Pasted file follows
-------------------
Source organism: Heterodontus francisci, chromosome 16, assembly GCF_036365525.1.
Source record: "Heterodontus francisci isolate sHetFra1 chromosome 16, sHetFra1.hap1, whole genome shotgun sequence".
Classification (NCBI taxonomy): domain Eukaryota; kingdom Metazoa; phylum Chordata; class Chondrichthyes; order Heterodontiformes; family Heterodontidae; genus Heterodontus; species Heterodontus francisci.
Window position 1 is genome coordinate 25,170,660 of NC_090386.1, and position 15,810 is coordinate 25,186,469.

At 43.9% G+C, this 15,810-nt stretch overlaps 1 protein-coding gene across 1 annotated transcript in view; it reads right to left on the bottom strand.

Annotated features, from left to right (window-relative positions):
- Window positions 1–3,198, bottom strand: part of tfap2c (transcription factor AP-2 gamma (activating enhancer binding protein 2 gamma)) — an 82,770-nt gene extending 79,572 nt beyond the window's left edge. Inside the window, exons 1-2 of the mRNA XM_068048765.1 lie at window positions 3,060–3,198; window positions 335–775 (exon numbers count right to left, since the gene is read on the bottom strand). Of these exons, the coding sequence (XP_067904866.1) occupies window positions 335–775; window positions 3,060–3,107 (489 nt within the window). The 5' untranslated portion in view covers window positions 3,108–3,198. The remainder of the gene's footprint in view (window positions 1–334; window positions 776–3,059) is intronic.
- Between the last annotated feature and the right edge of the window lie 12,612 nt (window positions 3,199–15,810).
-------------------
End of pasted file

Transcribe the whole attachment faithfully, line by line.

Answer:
Source organism: Heterodontus francisci, chromosome 16, assembly GCF_036365525.1.
Source record: "Heterodontus francisci isolate sHetFra1 chromosome 16, sHetFra1.hap1, whole genome shotgun sequence".
Classification (NCBI taxonomy): domain Eukaryota; kingdom Metazoa; phylum Chordata; class Chondrichthyes; order Heterodontiformes; family Heterodontidae; genus Heterodontus; species Heterodontus francisci.
Window position 1 is genome coordinate 25,170,660 of NC_090386.1, and position 15,810 is coordinate 25,186,469.

At 43.9% G+C, this 15,810-nt stretch overlaps 1 protein-coding gene across 1 annotated transcript in view; it reads right to left on the bottom strand.

Annotated features, from left to right (window-relative positions):
- Window positions 1–3,198, bottom strand: part of tfap2c (transcription factor AP-2 gamma (activating enhancer binding protein 2 gamma)) — an 82,770-nt gene extending 79,572 nt beyond the window's left edge. Inside the window, exons 1-2 of the mRNA XM_068048765.1 lie at window positions 3,060–3,198; window positions 335–775 (exon numbers count right to left, since the gene is read on the bottom strand). Of these exons, the coding sequence (XP_067904866.1) occupies window positions 335–775; window positions 3,060–3,107 (489 nt within the window). The 5' untranslated portion in view covers window positions 3,108–3,198. The remainder of the gene's footprint in view (window positions 1–334; window positions 776–3,059) is intronic.
- Between the last annotated feature and the right edge of the window lie 12,612 nt (window positions 3,199–15,810).